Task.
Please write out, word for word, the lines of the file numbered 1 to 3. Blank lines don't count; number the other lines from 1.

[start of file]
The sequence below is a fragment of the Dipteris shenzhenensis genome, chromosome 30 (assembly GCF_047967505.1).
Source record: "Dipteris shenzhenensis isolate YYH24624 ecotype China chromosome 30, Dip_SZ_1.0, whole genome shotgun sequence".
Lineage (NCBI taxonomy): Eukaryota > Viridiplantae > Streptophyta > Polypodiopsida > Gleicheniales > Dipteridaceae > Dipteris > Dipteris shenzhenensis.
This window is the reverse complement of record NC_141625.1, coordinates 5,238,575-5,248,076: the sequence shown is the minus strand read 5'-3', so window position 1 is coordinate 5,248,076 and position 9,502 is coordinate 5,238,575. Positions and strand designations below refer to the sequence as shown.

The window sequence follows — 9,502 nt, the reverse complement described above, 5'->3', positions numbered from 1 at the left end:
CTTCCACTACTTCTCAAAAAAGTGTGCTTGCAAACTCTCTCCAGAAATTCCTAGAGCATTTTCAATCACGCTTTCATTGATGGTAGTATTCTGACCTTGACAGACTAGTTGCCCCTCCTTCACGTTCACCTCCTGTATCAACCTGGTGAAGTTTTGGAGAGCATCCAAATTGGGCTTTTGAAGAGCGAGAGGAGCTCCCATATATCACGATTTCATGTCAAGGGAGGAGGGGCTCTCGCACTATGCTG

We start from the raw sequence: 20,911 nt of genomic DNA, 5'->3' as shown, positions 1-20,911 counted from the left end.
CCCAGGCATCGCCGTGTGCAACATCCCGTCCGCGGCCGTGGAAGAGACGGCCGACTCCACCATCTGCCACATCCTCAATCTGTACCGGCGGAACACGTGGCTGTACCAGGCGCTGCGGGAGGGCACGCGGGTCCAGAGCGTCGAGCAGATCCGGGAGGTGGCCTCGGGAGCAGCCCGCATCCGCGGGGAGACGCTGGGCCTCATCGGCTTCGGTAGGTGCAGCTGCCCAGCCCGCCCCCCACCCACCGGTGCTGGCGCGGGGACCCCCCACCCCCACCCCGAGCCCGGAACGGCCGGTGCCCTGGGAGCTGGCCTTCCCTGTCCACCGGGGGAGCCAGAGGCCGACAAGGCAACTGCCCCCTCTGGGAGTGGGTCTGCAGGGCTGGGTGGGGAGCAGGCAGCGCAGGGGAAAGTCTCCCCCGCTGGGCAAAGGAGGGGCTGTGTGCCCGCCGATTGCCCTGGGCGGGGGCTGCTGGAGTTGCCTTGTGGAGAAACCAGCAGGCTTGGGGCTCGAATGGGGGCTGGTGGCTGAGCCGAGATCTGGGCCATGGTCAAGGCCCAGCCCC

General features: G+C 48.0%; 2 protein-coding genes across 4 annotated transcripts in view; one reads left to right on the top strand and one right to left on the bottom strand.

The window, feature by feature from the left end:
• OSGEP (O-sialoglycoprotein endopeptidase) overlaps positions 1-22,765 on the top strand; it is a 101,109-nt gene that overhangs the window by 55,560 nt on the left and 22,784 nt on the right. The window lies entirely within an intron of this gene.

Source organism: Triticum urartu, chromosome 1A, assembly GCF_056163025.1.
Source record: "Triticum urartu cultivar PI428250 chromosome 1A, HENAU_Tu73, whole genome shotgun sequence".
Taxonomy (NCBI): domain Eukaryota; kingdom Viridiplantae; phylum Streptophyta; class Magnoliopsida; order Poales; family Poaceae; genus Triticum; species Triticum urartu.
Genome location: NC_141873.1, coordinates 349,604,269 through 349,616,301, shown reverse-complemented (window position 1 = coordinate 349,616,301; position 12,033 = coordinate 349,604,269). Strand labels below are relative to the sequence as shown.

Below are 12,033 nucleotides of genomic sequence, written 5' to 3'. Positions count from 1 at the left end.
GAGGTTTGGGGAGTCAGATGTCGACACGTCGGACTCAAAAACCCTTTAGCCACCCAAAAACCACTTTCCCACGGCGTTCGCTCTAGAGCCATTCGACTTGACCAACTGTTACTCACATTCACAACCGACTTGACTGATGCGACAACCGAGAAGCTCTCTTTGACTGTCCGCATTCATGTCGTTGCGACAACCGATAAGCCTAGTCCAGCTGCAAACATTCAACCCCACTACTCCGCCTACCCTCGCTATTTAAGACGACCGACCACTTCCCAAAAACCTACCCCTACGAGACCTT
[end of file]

The sequence below is a fragment of the Dipteris shenzhenensis genome, chromosome 30 (assembly GCF_047967505.1).
Source record: "Dipteris shenzhenensis isolate YYH24624 ecotype China chromosome 30, Dip_SZ_1.0, whole genome shotgun sequence".
Lineage (NCBI taxonomy): Eukaryota > Viridiplantae > Streptophyta > Polypodiopsida > Gleicheniales > Dipteridaceae > Dipteris > Dipteris shenzhenensis.